8.In relation to the Committee’s question at paragraph 4 the Department confirms that, as a general proposition, a supplier whose failure to register is solely attributable to an act or omission by the Commissioners will not be subject to a penalty. Regulation 15 provides that a liability to a penalty for failure to register does not arise if that supplier satisfies the Commissioners or the tribunal on appeal that there is reasonable excuse for the failure. The concept of reasonable excuse in the context of VAT penalties is well developed and been subject of regular litigation over a number of years in the tax tribunal.2 Each case must be judged on its own facts but the Department anticipates that a failure to register that is solely attributable to an act or omission by the Commissioners would be accepted by them to be a reasonable excuse under regulation 15.

Paragraph 5

9.Finally the Committee asks, in relation to regulation 25, how paragraph (6) is intended to apply to an assessment to which paragraph (3)(a) or (b) applies. Paragraph (6) applies an overall time limit of four years following the end of the period for the Commissioners to raise an assessment. That overall time limit interacts with paragraph (3) as follows. First, you look to paragraph (3)(a). If you are proposing to assess for a taxable period which ended more than 2 years ago, paragraph (3)(a) prevents this. However, paragraph 3(b) allows the Commissioners to raise an assessment one year after evidence of facts comes to their knowledge that are sufficient in their opinion to justify the making of an assessment. Even if you fall within paragraph (3)(b) if the taxable period you are concerned with ended more than 4 years before the date on which you propose to assess, paragraph (6) will prohibit the assessment. The provisions in regulation 25 have been modelled on section 77C of the Value Added Tax Act 1994. The way in which these time limits operate is also to be found in the general assessment provisions of that Act at sections 73(6) and 77(1)(a).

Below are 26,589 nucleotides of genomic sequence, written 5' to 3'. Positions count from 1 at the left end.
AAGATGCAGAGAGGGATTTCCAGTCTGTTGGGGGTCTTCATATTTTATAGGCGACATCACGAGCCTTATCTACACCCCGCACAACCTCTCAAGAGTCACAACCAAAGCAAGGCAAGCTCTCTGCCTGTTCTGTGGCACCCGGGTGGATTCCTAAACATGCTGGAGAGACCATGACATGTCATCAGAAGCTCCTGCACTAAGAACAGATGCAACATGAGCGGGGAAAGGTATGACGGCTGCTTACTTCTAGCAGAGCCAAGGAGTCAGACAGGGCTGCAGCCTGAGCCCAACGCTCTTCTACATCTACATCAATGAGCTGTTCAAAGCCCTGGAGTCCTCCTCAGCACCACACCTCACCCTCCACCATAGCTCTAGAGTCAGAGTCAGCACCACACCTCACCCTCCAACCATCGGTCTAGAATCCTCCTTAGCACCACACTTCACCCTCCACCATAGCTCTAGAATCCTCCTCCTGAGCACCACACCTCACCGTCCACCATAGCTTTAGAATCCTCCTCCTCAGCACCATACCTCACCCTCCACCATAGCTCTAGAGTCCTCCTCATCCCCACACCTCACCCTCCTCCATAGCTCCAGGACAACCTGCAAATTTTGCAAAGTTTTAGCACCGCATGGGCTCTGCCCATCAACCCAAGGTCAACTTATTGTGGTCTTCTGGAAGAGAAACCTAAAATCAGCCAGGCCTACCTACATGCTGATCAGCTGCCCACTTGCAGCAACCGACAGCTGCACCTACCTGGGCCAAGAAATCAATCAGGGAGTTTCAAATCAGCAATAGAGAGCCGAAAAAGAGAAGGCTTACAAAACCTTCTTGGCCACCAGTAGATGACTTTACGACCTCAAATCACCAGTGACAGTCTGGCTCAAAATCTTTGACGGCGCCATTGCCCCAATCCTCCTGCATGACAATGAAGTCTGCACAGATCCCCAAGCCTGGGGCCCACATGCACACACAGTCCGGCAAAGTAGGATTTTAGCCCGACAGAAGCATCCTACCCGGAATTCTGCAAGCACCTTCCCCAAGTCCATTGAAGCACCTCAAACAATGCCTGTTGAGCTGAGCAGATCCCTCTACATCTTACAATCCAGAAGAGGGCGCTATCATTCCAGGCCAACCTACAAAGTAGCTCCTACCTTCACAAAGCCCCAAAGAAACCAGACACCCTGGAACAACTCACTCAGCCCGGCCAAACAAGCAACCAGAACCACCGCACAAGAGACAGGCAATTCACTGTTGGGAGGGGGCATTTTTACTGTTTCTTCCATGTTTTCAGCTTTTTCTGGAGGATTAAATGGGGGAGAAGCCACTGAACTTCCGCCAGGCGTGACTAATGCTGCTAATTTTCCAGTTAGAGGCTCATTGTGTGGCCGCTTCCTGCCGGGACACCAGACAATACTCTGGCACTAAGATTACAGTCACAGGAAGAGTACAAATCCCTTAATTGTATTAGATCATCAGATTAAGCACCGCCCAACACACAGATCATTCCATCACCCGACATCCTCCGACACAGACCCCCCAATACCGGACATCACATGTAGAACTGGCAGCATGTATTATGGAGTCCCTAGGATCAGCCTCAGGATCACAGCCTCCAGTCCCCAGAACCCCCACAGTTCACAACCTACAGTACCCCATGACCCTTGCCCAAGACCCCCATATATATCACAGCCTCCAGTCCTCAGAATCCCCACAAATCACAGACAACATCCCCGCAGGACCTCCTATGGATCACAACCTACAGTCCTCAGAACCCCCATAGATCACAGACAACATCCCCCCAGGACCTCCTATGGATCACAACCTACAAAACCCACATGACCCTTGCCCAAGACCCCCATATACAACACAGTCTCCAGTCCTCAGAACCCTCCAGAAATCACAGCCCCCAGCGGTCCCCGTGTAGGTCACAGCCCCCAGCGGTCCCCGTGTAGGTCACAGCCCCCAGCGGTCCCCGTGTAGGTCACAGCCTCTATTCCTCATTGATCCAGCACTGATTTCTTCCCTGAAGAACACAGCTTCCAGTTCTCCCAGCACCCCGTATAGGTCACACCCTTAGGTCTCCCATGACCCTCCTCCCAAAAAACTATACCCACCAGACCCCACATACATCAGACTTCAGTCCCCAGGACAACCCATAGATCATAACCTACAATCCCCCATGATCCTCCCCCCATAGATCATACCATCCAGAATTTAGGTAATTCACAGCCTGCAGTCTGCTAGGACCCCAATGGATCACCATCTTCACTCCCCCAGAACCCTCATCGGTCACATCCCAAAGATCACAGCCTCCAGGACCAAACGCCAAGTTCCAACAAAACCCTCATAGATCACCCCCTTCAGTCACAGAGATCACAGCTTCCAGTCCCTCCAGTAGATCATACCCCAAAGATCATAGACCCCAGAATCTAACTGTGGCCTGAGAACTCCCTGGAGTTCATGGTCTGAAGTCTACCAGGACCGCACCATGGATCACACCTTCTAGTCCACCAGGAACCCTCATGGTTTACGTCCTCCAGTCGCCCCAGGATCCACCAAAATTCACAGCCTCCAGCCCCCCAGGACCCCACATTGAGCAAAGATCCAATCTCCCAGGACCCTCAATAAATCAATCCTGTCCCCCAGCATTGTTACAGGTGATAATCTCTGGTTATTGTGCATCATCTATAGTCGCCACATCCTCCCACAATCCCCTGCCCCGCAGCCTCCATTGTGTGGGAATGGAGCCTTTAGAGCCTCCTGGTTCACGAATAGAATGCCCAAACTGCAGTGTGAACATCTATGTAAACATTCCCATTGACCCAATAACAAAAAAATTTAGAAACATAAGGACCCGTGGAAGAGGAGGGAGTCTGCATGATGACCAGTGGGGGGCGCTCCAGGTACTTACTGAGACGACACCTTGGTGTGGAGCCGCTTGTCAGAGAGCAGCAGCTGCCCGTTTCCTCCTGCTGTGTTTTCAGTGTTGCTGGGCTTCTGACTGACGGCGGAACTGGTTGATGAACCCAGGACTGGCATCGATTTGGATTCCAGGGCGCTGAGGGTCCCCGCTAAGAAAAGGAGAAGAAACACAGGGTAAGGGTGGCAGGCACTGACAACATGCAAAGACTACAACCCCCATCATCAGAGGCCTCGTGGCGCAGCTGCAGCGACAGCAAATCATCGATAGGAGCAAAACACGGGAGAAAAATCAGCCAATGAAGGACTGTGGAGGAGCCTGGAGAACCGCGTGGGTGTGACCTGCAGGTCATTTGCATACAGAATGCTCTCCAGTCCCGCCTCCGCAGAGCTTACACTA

Her Majesty’s Revenue and Customs

22 January 2019


1 For example the phrase “any duty of excise” is used eight times in the Customs and Excise Management Act 1979 without further definition and also in section 12 of the Finance Act 1993, sections 9, 12 and 13A of the Finance Act 1994 and in section 17 of that Act as an element of the definition of “relevant duty” and more recently in the same way in section 102 Finance Act 2014.

2 See for example sections 57 to 71 of the Value Added Tax Act 1994 and also the Tribunal decision in Kwik Move UK Limited v HMRC (2008) WL 4789953 which concluded that the failure of HRMC systems to cope with the taxpayer’s numerous filings on a particular date was a reasonable excuse for a failure to file a VAT return.




Published: 1 February 2019